Woody L. Durham 

Former Play -by- Play Announcer
Tar Heel Sports Network
[email protected]

40 years as the “Voice of the Tar Heels” (1971-2011) Retired in June 2011

Born August 8, 1941 in Mebane, North Carolina, grew up in Albemarle, North Carolina, and began his
broadcasting career at age 16 at WZKY radio.

~     Graduated from the University of North Carolina in 1963 with an AB degree in radio, television and
motion picture.

“‘ While an undergraduate at UNC, Durham was the Sports Director of WUNC- TV for three years.

~     Worked briefly in Florence, SC, at WBTW – TV and then went to Greensboro, NC, where he served for
14 years (1963-1977) as the Sports Director for WFMY-TV

~     Worked as Director of Sports and Sports Development for four years (1977-1981) at WPTF-TV in

~     Since November 1981 has worked with VilCom Inc. of Chapel Hill then Learfield Communications
Inc. of Jefferson City, Missouri as the play-by-play announcer for Tar Heel Sports Properties until his

~     Was the “Voice of the Tar Heels” for 40 years (1971-2011). The 2010-2011 season marked his final
year as play-by-play announcer for Carolina’s football and basketball teams. During his tenure as
“Voice ofthe Tar Heels” Carolina played more than 1,800 football and basketball games winning
72 of the games during his tenure.

~     Served as host and producer of the UNC coaches’ television shows between 1971 and 1984 and hosted
the Coaches radio and television shows until his retirement.

Has been honored 13 times as the North Carolina Sportscaster of the Year. The most recent was 2009.
(In fact, Woody and his son Wes were both honored by the National Sportscasters and Sportswriter
Association in 2005 and 2009.)

Served as a Member of the Board and Chairman of the Eastern North Carolina Chapter of the National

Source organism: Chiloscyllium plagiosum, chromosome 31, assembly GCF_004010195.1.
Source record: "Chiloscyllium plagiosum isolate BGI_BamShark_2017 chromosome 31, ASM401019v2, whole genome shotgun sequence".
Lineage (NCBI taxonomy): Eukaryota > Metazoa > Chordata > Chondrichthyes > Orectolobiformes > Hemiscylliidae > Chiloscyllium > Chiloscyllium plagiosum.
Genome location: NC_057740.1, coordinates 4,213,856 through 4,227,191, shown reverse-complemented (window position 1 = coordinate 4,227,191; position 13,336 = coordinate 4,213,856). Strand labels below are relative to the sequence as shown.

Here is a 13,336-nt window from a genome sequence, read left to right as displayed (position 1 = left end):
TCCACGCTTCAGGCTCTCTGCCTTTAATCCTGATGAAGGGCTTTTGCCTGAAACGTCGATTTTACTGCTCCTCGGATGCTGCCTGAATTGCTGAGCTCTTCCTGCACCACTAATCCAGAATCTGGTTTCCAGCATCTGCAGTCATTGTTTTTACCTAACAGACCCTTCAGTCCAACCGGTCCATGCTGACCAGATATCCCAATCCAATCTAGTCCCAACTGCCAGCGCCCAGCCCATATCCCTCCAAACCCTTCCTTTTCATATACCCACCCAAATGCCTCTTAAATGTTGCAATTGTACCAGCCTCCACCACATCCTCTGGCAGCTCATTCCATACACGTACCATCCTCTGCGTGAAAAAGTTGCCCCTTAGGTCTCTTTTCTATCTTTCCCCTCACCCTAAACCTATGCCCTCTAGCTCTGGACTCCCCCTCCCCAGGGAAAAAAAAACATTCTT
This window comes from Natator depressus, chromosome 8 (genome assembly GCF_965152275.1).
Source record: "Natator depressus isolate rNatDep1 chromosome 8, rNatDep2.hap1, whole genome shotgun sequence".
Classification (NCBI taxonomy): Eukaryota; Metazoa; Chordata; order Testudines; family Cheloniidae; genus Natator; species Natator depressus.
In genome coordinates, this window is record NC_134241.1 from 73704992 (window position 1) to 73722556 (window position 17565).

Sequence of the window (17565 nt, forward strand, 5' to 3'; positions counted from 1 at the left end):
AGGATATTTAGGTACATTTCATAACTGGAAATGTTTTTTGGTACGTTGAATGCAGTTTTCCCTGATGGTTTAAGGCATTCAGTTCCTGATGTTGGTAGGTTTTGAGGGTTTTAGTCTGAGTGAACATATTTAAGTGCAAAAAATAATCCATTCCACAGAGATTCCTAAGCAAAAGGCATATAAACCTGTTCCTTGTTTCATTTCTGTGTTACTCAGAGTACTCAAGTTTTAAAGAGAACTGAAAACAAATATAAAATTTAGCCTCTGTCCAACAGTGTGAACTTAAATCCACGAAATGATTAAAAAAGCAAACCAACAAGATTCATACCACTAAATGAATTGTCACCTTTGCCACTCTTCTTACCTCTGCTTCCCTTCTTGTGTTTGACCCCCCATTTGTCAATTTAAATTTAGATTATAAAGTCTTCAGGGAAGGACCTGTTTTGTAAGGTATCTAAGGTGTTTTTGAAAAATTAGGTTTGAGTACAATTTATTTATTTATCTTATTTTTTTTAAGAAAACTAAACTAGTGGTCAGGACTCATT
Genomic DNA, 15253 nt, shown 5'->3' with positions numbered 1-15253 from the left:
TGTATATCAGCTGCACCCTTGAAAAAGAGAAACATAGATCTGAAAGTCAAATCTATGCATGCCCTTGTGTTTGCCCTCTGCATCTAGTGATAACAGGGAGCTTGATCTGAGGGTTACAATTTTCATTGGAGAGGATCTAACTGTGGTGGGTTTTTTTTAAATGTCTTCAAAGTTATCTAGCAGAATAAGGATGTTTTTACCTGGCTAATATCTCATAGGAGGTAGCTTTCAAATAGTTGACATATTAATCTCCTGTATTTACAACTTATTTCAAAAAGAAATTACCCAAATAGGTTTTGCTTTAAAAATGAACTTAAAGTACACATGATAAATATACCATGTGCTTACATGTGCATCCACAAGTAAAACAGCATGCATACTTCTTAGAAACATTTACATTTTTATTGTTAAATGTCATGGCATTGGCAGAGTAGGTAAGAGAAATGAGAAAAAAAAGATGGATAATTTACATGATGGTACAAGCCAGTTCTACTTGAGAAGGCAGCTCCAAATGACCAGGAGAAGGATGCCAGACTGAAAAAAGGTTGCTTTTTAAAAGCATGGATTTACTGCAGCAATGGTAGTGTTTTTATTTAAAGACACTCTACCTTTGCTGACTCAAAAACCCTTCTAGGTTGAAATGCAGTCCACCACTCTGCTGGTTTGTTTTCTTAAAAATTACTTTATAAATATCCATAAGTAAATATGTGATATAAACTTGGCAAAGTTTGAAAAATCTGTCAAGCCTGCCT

Multiple Sclerosis Society.

~     Served as Co-Chairman of the Carolina Kids Classic for 22 years, helping to raise more than three
million dollars for the Ronald McDonald House, the UNC Children’s Hospital and the Childhood

~     More recently, he and his wife, Jean, have served as Honorary Chairs of a seven-million dollar
expansion campaign for the Chapel Hill Ronald McDonald House.

Inducted into the Stanly County Sports Hall of Fame in 1993.

~     Received the “Carolina Priceless Gem” from the UNC Athletic Department in January 1994 for doing
his 1,000th broadcast of a Carolina game.

~     Received a Distinguished Service Award from the North Carolina High School Association in May

~     On May 13, 1995 received the Distinguished Service Medal from the UNC General Alumni
Association for outstanding service to the University and the Association.


~     In November of 2000 received the William R. Davie Award, the highest honor given by UNC-CH
trustees, bestowed upon friends of the University to recognize extraordinary service to the University or
to society.

);    In March 9, 2002, received the Marvin “Skeeter” Francis Award during the 2002 ACC Men’s
Basketball Tournament in recognition for special service to the ACe.

Honored by the North Carolina High School Athletic Association on May 1, 2003, with the Russell
Blunt Legends Award for being a true “legend” in athletics.

On April 4, 2004 he was inducted into the North Carolina Broadcasters Association Hall of Fame,
honoring individuals who have made significant contributions to the North Carolina broadcast industry.

On May 19,2005, he was inducted into the North Carolina Sports Hall of Fame, commemorating North